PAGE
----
Saturday, October 16, 2010

Halloween: The Herring Murder Case

Here's the story of the murder.
You better hold your breath.
It's all about the herring
who met a sudden death.
Keep your eyes on this detective.
He knows just to do.
Now watch BIM-BO find a clue.

Gus Gorilla, star of radio, may have worn patches on his sweater but they were not put there to make him appear intellectual. They were to cover the holes in his elbows.

Last week's post, 'The Nut Factory', got me to thinking about other cartoons of the Mystery genre. Remember that at this time the term 'horror' was seen as having a negative connotation and US studios were still feeling cautious about the reaction . Thus supernatural elements were often cross-bred with safer, more traditional fair in the Murder Mystery vein: the most successful being likely Universal's 'The Cat & The Canary'. When 'Skeleton Dance' was released in 1929 it must have been an overwhelming sensation. Throughout the 30's studios vied to get their own piece of the ghoulish goulash.

April-June, 1932: Ape vs. Reaper. 'The Cuckoo Murder Case' (left) 'The Herring Murder Case (right)

Things must have become pretty competitive. Broadly speaking, within three months of each other in 1932 two competing studios, Ub Iwerks & Max Fleischer, would release a version of the same film: The Cuckoo Murder Case (Flip the Frog, released April 27, 1932) & The Herring Murder Case (Bimbo, released June 26, 1932). I know the beginning of both of these must be based on a film of that time. Can anybody out there let me know what it is? Well, anyway, both films begin with murder and pit a detective against quasi-supernatural circumstances. However, beyond the penetration of the basic arc, they are quite different with Fleischers possibly out-doing Iwerks in the surrrealism department and Iwerks outdoing Fleischers in bizarre acting. For me, if there were a contest (& I wouldn't say there was), it's seriously my kinda contest!! They are both amazing but this post is about "The Herring Murder Case". . .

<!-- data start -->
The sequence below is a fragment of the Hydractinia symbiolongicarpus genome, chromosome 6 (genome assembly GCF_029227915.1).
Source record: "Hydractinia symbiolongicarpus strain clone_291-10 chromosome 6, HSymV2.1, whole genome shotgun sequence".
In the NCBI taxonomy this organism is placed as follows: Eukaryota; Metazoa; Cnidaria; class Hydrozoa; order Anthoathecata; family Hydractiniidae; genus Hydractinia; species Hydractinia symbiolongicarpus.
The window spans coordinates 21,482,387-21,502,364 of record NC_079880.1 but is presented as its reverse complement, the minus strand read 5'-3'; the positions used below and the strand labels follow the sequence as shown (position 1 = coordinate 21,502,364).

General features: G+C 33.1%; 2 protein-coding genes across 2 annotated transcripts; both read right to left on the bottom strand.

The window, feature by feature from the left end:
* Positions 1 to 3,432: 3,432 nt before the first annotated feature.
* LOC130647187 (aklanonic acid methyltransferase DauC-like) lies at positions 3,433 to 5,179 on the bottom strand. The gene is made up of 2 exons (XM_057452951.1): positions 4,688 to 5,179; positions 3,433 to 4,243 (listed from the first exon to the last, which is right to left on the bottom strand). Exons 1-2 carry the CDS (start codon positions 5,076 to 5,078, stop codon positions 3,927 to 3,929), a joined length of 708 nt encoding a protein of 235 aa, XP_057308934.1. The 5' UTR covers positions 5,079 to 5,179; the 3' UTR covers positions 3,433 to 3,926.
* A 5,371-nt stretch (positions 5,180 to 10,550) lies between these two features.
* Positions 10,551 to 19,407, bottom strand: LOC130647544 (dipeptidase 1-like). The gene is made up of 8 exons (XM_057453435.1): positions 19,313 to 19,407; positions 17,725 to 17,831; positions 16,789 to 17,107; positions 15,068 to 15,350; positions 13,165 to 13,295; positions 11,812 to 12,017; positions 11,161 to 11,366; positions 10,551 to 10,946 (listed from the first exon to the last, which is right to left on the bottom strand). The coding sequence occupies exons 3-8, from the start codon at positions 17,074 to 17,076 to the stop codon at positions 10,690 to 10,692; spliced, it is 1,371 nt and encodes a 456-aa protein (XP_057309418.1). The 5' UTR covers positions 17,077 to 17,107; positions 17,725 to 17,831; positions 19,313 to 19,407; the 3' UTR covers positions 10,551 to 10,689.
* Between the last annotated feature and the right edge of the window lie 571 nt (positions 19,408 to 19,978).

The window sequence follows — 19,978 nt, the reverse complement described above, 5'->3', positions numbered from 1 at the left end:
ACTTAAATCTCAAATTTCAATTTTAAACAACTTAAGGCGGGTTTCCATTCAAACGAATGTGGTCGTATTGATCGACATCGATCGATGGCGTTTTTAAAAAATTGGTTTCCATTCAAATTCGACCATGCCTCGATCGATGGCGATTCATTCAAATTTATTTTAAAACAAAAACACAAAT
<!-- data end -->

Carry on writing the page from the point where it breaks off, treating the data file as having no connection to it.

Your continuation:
There are no credits for THMC and, aside from Culhane and Eugster I have no idea the animation crew.

A herring is shot and the entire world goes apeshit. No headlines, no reporters, they just know. The Fleischers aren't going to wait to hurl the audience into a weird situation.

Koko is upset and flying on mushrooms. This looks like it could be Culhane.
Culhane claimed that this was the model for Koko in THMC. That book did contain some forgeries (redraws) and this could be one of them. A few scenes of Koko do deviate stylistically in this direction but most, like below, base themselves on the standard model for Koko.

Sucks to have to squint through a print this rough isn't it? This same print has been circulating for years - most recently on the Garage Sale discs. I'm glad to see it in any form (& if you're here you feel the same way) but can you imagine being able to see this office well? Even a blown 16mm (but with a solid soundtrack as not all of them have) still hints at the density of detail in those Schenk backgrounds. There's some great business with Koko too in this office scene - wonder who animated it?